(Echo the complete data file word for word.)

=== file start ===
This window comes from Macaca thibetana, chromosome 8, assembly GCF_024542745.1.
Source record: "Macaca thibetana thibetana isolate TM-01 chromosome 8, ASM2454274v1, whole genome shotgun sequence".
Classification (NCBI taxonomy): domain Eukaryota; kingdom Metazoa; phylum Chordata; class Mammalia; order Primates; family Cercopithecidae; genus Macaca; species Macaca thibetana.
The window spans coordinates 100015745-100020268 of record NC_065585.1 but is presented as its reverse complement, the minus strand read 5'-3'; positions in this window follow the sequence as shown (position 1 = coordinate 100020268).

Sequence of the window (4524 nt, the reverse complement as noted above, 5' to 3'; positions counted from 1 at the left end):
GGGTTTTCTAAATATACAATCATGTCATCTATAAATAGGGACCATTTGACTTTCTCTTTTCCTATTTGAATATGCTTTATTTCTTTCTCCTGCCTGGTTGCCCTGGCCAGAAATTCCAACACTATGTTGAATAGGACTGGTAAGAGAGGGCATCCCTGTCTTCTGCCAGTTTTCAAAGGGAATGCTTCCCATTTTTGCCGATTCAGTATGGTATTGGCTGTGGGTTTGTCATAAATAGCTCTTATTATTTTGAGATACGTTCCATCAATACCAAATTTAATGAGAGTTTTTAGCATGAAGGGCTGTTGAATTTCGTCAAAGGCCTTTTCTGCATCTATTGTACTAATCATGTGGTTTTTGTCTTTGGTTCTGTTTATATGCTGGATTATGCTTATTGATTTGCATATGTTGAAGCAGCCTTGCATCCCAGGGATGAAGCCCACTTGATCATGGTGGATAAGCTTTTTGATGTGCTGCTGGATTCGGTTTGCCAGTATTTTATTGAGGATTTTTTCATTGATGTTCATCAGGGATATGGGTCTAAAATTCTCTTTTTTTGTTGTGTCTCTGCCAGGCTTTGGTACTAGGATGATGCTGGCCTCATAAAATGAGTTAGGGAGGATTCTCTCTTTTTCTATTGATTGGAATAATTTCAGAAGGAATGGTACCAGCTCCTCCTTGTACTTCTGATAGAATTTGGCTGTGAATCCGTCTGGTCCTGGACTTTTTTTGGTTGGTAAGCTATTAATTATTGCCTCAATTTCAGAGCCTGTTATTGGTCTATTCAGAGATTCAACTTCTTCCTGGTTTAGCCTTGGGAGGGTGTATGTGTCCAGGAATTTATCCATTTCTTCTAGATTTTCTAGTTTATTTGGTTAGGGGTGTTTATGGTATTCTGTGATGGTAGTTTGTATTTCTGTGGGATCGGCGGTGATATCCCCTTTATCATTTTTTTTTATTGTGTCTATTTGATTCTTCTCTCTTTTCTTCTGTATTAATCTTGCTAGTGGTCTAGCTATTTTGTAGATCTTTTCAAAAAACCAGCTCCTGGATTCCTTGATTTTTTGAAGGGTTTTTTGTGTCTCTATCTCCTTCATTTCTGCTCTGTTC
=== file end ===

This window comes from Macaca thibetana, chromosome 8, assembly GCF_024542745.1.
Source record: "Macaca thibetana thibetana isolate TM-01 chromosome 8, ASM2454274v1, whole genome shotgun sequence".
Classification (NCBI taxonomy): domain Eukaryota; kingdom Metazoa; phylum Chordata; class Mammalia; order Primates; family Cercopithecidae; genus Macaca; species Macaca thibetana.
The window spans coordinates 100015745-100020268 of record NC_065585.1 but is presented as its reverse complement, the minus strand read 5'-3'; positions in this window follow the sequence as shown (position 1 = coordinate 100020268).

Sequence of the window (4524 nt, the reverse complement as noted above, 5' to 3'; positions counted from 1 at the left end):
GGGTTTTCTAAATATACAATCATGTCATCTATAAATAGGGACCATTTGACTTTCTCTTTTCCTATTTGAATATGCTTTATTTCTTTCTCCTGCCTGGTTGCCCTGGCCAGAAATTCCAACACTATGTTGAATAGGACTGGTAAGAGAGGGCATCCCTGTCTTCTGCCAGTTTTCAAAGGGAATGCTTCCCATTTTTGCCGATTCAGTATGGTATTGGCTGTGGGTTTGTCATAAATAGCTCTTATTATTTTGAGATACGTTCCATCAATACCAAATTTAATGAGAGTTTTTAGCATGAAGGGCTGTTGAATTTCGTCAAAGGCCTTTTCTGCATCTATTGTACTAATCATGTGGTTTTTGTCTTTGGTTCTGTTTATATGCTGGATTATGCTTATTGATTTGCATATGTTGAAGCAGCCTTGCATCCCAGGGATGAAGCCCACTTGATCATGGTGGATAAGCTTTTTGATGTGCTGCTGGATTCGGTTTGCCAGTATTTTATTGAGGATTTTTTCATTGATGTTCATCAGGGATATGGGTCTAAAATTCTCTTTTTTTGTTGTGTCTCTGCCAGGCTTTGGTACTAGGATGATGCTGGCCTCATAAAATGAGTTAGGGAGGATTCTCTCTTTTTCTATTGATTGGAATAATTTCAGAAGGAATGGTACCAGCTCCTCCTTGTACTTCTGATAGAATTTGGCTGTGAATCCGTCTGGTCCTGGACTTTTTTTGGTTGGTAAGCTATTAATTATTGCCTCAATTTCAGAGCCTGTTATTGGTCTATTCAGAGATTCAACTTCTTCCTGGTTTAGCCTTGGGAGGGTGTATGTGTCCAGGAATTTATCCATTTCTTCTAGATTTTCTAGTTTATTTGGTTAGGGGTGTTTATGGTATTCTGTGATGGTAGTTTGTATTTCTGTGGGATCGGCGGTGATATCCCCTTTATCATTTTTTTTTATTGTGTCTATTTGATTCTTCTCTCTTTTCTTCTGTATTAATCTTGCTAGTGGTCTAGCTATTTTGTAGATCTTTTCAAAAAACCAGCTCCTGGATTCCTTGATTTTTTGAAGGGTTTTTTGTGTCTCTATCTCCTTCATTTCTGCTCTGTTC